The balloon lost altitude and began to float over Woolloomooloo. As it did so, the many buildings in the area endangered Henri. After passing Robinson’s Lane between Crown and Palmer Streets, the balloon stuck fast on the roof of a house in Palmer Street. Henri, seeing an opportunity to escape, cut himself loose and jumping from the roof reached the street. There he was joined by a group of curious bystanders who ‘no doubt fancying that he must have received some serious hurt took him into Robinson’s Fitzroy Hotel, at the corner of William and Palmer Streets.’ Alcohol of course, being the obvious remedy for any injury the foolhardy aviator could have sustained.
L’Estrange’s bizarre evening did not end there. As members of Henri’s entourage attempted to wrangle the balloon to street level, the occupant of the house where it had landed opened the shutters on his balcony. The rush of air combined with the gas of the balloon collided with the chandelier in the next room, and an immediate explosion of fire burst like a bomb over the house. It lit up the whole suburb.
Spectators from around the city heard the explosion and saw the light. The thousands watching from the domain thought that L’Estrange had been injured. They rushed en masse to Woolloomooloo. The residents of Woolloomooloo meanwhile, ran in a panic away from the explosion, thinking they were in imminent danger. Numerous people were injured and some taken to hospital, Fortunately there were no fatalities.
It was the end of Henri L’Estrange’s aeronautical career, However there was one more adventure for Henri in Sydney. He returned to his first occupation, the tight rope.
On Saturday December 23rd 1882 a strange advertisement appeared in The Sydney Morning Herald.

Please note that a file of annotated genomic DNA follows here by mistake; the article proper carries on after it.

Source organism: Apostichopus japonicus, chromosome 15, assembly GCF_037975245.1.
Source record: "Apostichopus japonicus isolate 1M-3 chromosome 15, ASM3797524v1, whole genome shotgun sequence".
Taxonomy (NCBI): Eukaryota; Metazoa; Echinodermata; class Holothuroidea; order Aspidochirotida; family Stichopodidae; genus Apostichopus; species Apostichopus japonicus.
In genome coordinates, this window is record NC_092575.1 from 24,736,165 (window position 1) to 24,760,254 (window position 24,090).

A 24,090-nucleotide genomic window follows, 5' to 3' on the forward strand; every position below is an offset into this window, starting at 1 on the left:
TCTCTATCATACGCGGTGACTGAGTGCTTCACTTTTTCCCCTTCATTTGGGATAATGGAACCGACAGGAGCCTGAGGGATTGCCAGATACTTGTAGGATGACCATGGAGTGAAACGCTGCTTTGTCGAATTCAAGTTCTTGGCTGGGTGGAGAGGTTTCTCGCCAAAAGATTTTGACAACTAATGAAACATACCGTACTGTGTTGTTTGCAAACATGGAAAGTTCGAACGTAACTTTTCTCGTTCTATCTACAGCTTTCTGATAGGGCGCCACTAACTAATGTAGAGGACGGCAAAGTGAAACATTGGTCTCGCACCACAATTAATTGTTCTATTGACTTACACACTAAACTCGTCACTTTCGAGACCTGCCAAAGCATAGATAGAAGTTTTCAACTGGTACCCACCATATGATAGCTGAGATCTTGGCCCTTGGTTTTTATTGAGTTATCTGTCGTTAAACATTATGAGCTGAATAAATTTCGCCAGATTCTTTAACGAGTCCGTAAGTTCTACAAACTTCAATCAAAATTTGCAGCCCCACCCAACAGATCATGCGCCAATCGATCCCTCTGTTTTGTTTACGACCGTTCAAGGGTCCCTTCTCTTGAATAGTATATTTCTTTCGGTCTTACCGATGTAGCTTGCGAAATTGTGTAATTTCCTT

Unprecedented Daring, Skill Pluck and Nerve
The Australian Blondin H L’Estrange
Will perform the extraordinary feat of
crossing Banbury Bay, Middle Harbour
with a BICYCLE on a TIGHT ROPE
this Day Sat 23rd.
The notice advised that first class bands had been engaged and that several boats were leaving Circular Quay at 2.30pm. The cost was two shillings return.
Henri L’Estrange was once again indulging his spirit of adventure
That afternoon, three or four steamers left Circular Quay and travelled ‘several miles above the spit’ By Five O Clock, six to seven hundred people had gathered on shore. Many people in private boats and yachts who were eager to witness the feat joined them.
The rope was stretched to a length of 120 fathoms. However it was only raised about thirty feet high. It was tightly drawn by a winch and secured by guys carried out to boats on the water. The crews of the boats pulled hard against each other to maintain the rope’s tension and prevent swaying.
At 6pm Henri appeared seated on a bicycle and carrying a balancing pole. He slowly cycled across the rope. Suddenly, about thirty feet across, he stopped, hesitated and seemed to lose balance. He restarted but came to another halt at fifty feet from the shore. The rope began to sway, the makeshift guys were inadequate and the unequal pulling of the crews was causing it to become unsteady. Henri somehow maintained his balance and continued to cycle across the rope, he reached one hundred feet from the starting point. Then realising that he was about to fall, he leapt from the rope, feet first and plunged into the water. He managed to swim to a boat where he received medical attention, but he was essentially unscathed. It was another lucky escape for Henri L’Estrange.